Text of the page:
During his time with the River Cats, he helped in the acquisition, turnaround and ultimately the sale of the Portland Beavers, which became the Tucson Padres and is now El Paso's team.
Part of the Pacific Coast League's Pacific Conference, the team will play in Tucson for the 2013 season, which will begin in April. The conference and division in which the El Paso team will play will be determined later by the league.
In the meantime, Ledford has been more than busy behind the scenes.
He still lives in the Bay Area in California and commutes to El Paso frequently. And during the past few months, he has traveled across the country with Hunt and other MountainStar investors touring ballparks to study what has worked, what hasn't and what ideas may work in El Paso.
"I'm very excited about this project for El Paso and being involved in it at this stage," Ledford said. "This team and this ballpark will be seen as sort of a fulcrum to the resurrection or the rebirth of Downtown and this region."
A baseball affair
Listening to him talk, it's clear he's on a mission to have El Paso fall in love with baseball all over again.
"There's a romantic element to baseball," Ledford said, his voice turning serene. "It's unlike any other sport in that it's not necessarily about the sport. It's an experience. Some will treasure getting to see or getting to know the players; others will like the activities around the ballpark, or just the atmosphere of being outdoors in a state-of-the-art ballpark that feels like home."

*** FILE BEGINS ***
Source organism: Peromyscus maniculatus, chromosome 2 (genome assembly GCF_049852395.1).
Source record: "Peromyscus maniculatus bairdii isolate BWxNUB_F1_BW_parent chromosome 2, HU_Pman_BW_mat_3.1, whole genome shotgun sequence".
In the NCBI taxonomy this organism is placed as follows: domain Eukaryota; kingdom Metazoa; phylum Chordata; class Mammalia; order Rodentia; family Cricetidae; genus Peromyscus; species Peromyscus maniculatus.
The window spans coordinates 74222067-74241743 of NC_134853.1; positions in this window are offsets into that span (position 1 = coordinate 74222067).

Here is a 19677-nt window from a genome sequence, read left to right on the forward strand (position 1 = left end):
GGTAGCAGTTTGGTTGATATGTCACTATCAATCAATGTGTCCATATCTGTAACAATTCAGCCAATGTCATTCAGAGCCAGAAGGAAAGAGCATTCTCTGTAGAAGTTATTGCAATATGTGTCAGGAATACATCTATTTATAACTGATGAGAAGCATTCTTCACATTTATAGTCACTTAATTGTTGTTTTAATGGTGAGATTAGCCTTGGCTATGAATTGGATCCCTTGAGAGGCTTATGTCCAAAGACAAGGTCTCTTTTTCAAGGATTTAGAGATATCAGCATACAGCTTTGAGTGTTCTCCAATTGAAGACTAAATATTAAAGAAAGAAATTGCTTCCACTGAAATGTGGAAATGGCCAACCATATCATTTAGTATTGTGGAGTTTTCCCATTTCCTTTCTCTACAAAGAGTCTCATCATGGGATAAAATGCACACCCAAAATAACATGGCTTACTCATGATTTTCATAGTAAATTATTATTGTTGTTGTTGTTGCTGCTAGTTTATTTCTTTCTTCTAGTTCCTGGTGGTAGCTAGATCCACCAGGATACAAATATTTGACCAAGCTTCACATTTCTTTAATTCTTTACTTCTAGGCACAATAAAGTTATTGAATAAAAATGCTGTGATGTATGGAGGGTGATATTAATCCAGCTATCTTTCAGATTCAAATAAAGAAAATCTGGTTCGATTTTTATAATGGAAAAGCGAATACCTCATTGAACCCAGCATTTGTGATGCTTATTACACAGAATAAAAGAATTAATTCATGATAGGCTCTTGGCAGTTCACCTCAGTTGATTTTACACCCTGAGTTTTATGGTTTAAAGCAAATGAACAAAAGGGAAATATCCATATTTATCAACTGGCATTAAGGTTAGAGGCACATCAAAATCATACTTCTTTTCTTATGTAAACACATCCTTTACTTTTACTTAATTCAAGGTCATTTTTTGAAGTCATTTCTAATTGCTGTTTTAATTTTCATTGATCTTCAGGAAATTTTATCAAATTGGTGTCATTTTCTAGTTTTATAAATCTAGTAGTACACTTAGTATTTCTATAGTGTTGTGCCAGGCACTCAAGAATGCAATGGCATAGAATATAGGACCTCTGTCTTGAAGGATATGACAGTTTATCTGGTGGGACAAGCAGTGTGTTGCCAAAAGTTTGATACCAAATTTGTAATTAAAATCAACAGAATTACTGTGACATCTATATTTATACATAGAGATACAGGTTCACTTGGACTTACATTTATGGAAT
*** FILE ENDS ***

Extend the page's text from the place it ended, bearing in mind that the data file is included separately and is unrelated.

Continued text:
Ledford said baseball tends to attract people who aren't necessarily fans of the game.
"People are looking to be entertained, to do something with the family, friends, kids. Oh, and there's a baseball game being played," he said with a smile.
The businessman in Ledford will tell you that it's about creating a brand.
"Our goal is to build an affinity for this brand, for this team, that year-in and year-out grows regardless of the team performance," he said.
Team performance is important, Ledford noted, but not something the group can control because the parent franchise, the San Diego Padres, ultimately selects the team's managers, coaches and players.
The Tucson Padres ended its 2012 season with a 56-88 record (25-46 at home) -- ranking second from the bottom in the 15-team Pacific Coast League. The team's attendance also dwindled, averaging about 3,000 fans per game.
"It's obviously a challenge anytime you're in a lame duck situation," Ledford said. He added that some people in Tucson will come out to see the Padres in their last year there, while others may feel frustrated that they're losing another minor league baseball team and not come out. "But there's certainly an affinity for baseball in Tucson."